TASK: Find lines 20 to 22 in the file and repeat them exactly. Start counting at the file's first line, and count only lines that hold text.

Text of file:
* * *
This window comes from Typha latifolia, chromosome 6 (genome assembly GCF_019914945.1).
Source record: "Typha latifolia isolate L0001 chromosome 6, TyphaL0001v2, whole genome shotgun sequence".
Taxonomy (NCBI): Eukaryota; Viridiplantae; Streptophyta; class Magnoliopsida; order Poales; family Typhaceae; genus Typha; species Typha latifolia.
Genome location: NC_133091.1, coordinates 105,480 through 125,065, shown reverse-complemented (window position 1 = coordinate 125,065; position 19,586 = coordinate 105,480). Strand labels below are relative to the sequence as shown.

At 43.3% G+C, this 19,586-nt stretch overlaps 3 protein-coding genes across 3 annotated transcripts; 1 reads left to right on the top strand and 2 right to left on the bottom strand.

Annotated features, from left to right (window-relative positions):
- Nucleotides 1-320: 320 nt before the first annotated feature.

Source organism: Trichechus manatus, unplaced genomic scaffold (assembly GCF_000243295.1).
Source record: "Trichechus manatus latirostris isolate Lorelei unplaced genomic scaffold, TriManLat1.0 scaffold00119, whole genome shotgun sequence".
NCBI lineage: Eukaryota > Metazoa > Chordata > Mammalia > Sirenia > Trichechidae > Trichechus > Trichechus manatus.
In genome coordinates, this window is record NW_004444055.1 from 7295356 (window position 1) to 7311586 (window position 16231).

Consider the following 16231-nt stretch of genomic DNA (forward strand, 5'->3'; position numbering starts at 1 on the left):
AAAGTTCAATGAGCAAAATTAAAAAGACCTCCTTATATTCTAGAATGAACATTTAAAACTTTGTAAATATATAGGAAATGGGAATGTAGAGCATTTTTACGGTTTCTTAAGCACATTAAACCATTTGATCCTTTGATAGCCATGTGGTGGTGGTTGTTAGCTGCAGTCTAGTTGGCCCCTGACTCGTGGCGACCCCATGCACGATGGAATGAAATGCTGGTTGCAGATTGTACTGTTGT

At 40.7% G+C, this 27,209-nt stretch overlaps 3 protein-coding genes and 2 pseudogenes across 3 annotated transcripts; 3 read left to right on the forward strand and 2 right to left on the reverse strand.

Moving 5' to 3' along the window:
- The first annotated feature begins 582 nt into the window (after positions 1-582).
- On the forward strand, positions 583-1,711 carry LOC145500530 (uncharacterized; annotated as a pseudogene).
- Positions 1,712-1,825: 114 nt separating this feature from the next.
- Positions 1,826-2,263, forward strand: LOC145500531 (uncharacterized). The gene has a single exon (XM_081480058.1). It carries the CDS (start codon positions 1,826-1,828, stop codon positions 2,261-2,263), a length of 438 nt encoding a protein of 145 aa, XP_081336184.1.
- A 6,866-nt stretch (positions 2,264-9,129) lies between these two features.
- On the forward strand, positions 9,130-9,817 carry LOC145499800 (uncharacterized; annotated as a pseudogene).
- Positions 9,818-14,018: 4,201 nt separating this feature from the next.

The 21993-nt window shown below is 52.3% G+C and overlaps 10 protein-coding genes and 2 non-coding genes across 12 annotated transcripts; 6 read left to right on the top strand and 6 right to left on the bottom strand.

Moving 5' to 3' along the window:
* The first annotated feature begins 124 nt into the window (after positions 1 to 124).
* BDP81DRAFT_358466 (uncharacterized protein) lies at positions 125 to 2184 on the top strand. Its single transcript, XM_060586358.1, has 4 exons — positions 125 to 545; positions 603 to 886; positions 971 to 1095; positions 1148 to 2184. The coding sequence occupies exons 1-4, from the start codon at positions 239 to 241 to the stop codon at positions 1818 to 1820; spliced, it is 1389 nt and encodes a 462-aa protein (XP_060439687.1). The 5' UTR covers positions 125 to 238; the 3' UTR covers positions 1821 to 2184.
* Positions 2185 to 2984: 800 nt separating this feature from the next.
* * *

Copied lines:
- A 6,866-nt stretch (positions 2,264-9,129) lies between these two features.
- On the forward strand, positions 9,130-9,817 carry LOC145499800 (uncharacterized; annotated as a pseudogene).
- Positions 9,818-14,018: 4,201 nt separating this feature from the next.